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Photo courtesy of Turks & Caicos Tourism

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Island adventures in The Turks & Caicos
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  • The Turks and Caicos Islands are comprised of eight principal islands that can be visited by boat or plane. With 230 miles of white-sand beaches, the islands have lots of places for fun in the sun. However, the crystal-clear water is the favorite feature of the islands with summer water temperatures reaching 85 degrees F and winter lows at about 75 degrees F.
  • The waters also harbor an extensive reef system extending 65 miles across and 200 miles long. The Turks Islands include Grand Turk and Salt Cay. The Turks and Caicos Islands National Museum is situated on Grand Turk and contains the oldest European shipwreck in the New World.
  • Salt Cay is appropriately named, as it was once the world’s largest producer of salt. Remnants from a booming salt industry include windmills, salt sheds and ponds, and the White House, the home of a Bermudian salt trader. Salt Cay and Grand Turk offer spectacular dive sites, with most only five minutes offshore. The HMS Endymion, a recently discovered 18th-century British battleship, is near Salt Cay and covered with sunken artillery.
  • The islands also have whale watching from January to early April that is beyond compare. The Mouchoir Bank on the southern coast of Grand Turk has the only known breeding grounds for North Atlantic humpbacks.
  • The islands of Caicos consist of South, East, Middle, North and West Caicos, and Providenciales, or Provo for short.
  • Provo is the center of tourist activity and is home to the popular 12-mile Grace Bay. The shallow waters around the bay are home to a seven-foot bottlenose dolphin called JoJo. Since leaving his pod in 1983, he spends his days swimming alongside boats or playing tag with his human companions.
  • For those intrigued by the wonders of marine life, be sure to visit the Conch Farm and Island Sea Center, which houses more than three million conchs in all stages of development.
  • Land-dwellers will have to catch a boat to Little Water Cay to enjoy its exotic land creatures. The island has more than 1,500 reptiles including the West Indian rock iguana. A chain of boardwalks and observation towers were built for hikers to enjoy the park and protect the natural habitat as well.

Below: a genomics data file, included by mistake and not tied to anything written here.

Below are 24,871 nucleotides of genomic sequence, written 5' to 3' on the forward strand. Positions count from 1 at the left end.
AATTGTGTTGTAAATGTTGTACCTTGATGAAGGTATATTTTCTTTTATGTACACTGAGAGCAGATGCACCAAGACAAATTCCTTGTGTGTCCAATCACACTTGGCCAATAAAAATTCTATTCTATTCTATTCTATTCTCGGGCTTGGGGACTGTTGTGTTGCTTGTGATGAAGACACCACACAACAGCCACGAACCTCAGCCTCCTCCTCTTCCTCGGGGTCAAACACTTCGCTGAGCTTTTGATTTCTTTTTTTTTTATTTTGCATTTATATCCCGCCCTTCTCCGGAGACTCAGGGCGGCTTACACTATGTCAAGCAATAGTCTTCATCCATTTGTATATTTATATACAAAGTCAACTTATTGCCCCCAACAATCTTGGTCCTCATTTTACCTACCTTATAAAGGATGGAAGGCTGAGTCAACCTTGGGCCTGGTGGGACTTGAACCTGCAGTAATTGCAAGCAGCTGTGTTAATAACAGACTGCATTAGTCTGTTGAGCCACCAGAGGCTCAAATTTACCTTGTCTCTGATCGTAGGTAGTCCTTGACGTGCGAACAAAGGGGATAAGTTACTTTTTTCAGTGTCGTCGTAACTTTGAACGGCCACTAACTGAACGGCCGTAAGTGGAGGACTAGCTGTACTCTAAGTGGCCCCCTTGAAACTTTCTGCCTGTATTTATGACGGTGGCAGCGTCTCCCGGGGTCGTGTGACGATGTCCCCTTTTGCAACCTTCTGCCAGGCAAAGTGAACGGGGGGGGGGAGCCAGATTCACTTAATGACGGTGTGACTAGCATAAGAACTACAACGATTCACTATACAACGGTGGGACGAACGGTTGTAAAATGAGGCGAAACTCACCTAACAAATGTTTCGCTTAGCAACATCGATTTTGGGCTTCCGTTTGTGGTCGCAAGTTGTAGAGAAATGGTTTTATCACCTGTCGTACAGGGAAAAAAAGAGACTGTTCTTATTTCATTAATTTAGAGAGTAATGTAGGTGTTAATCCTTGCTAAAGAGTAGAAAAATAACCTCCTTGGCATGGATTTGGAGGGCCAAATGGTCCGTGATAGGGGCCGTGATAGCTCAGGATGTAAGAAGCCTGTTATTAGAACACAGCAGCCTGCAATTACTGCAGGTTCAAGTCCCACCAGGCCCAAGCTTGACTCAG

• Middle Caicos is the largest yet least populated of all the islands. Limestone cliffs and secluded, white-sand beaches dominate the northern coast. The Conch Bar Caves feature extraordinary examples of stalagmites and stalactites, salt ponds and harmless bats.
  • West and South Caicos have the best and most pristine wall diving. You’ll see plenty of ocean life. Turtles, eels and dolphins are spotted regularly. Occasionally, you can catch a glimpse at whale sharks, hammerhead sharks and manta rays.
  • North Caicos is famed for its lush vegetation and rainfall. Fruits and vegetables are found in abundance. An additional treat is the Flamingo Pond, where you can observe the curious behavior of these magnificent pink creatures.
  • Birdwatchers can also find ospreys, barn owls, sparrow hawks, pelicans and frigate birds throughout all the islands. There are also colonies of shorebirds on many of the uninhabited cays and the Cuban heron can be spotted on South Caicos.
  • Cheshire Hall is a historic landmark in Providenciales. It was once a plantation that covered approximately 5, 000 acres and employed 384 slaves.  A hurricane in 1812 destroyed the home and land, but the ruins still remain and are a great place for exploration.
  • The adrenaline driven traveler will want to visit The Hole on Providenciales which is naturally formed from limestone and is 40 ft deep. Visitors can be lowered down to the bottom where there is a swimming hole.
  • The lighthouse on Grand Turk is a historian’s dream as it is rumored that this was the described landing spot of Columbus when he reached the New World. The lighthouse is also an ideal place for a picnic or viewing spot of the Humpback Whale migration.

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